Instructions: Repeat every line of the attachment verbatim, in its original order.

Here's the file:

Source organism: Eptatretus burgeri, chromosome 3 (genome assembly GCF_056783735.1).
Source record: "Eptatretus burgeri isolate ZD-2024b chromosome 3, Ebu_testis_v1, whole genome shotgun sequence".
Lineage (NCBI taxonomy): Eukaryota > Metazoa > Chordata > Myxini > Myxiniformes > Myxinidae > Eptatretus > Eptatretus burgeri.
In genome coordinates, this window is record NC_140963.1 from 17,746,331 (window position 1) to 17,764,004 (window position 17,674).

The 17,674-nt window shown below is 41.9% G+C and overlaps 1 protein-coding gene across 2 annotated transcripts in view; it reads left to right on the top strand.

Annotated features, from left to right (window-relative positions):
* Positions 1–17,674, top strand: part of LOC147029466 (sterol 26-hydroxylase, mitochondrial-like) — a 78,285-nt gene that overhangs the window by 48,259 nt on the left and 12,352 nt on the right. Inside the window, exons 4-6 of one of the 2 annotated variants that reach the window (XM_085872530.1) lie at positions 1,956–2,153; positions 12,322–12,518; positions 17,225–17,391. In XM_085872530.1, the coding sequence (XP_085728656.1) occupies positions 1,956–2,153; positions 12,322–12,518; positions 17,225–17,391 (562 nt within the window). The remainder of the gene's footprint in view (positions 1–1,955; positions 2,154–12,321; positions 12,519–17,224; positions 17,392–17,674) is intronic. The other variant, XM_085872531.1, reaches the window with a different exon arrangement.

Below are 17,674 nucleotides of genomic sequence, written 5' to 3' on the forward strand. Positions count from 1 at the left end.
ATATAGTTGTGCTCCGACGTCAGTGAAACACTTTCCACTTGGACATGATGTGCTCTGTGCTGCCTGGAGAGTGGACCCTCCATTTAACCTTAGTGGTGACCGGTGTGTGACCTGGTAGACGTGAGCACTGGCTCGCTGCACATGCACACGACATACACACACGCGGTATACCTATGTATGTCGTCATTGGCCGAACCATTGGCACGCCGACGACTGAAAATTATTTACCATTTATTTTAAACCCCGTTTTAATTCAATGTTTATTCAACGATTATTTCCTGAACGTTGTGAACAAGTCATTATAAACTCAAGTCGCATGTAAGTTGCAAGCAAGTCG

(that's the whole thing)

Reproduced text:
Source organism: Eptatretus burgeri, chromosome 3 (genome assembly GCF_056783735.1).
Source record: "Eptatretus burgeri isolate ZD-2024b chromosome 3, Ebu_testis_v1, whole genome shotgun sequence".
Lineage (NCBI taxonomy): Eukaryota > Metazoa > Chordata > Myxini > Myxiniformes > Myxinidae > Eptatretus > Eptatretus burgeri.
In genome coordinates, this window is record NC_140963.1 from 17,746,331 (window position 1) to 17,764,004 (window position 17,674).

The 17,674-nt window shown below is 41.9% G+C and overlaps 1 protein-coding gene across 2 annotated transcripts in view; it reads left to right on the top strand.

Annotated features, from left to right (window-relative positions):
* Positions 1–17,674, top strand: part of LOC147029466 (sterol 26-hydroxylase, mitochondrial-like) — a 78,285-nt gene that overhangs the window by 48,259 nt on the left and 12,352 nt on the right. Inside the window, exons 4-6 of one of the 2 annotated variants that reach the window (XM_085872530.1) lie at positions 1,956–2,153; positions 12,322–12,518; positions 17,225–17,391. In XM_085872530.1, the coding sequence (XP_085728656.1) occupies positions 1,956–2,153; positions 12,322–12,518; positions 17,225–17,391 (562 nt within the window). The remainder of the gene's footprint in view (positions 1–1,955; positions 2,154–12,321; positions 12,519–17,224; positions 17,392–17,674) is intronic. The other variant, XM_085872531.1, reaches the window with a different exon arrangement.

Below are 17,674 nucleotides of genomic sequence, written 5' to 3' on the forward strand. Positions count from 1 at the left end.
ATATAGTTGTGCTCCGACGTCAGTGAAACACTTTCCACTTGGACATGATGTGCTCTGTGCTGCCTGGAGAGTGGACCCTCCATTTAACCTTAGTGGTGACCGGTGTGTGACCTGGTAGACGTGAGCACTGGCTCGCTGCACATGCACACGACATACACACACGCGGTATACCTATGTATGTCGTCATTGGCCGAACCATTGGCACGCCGACGACTGAAAATTATTTACCATTTATTTTAAACCCCGTTTTAATTCAATGTTTATTCAACGATTATTTCCTGAACGTTGTGAACAAGTCATTATAAACTCAAGTCGCATGTAAGTTGCAAGCAAGTCG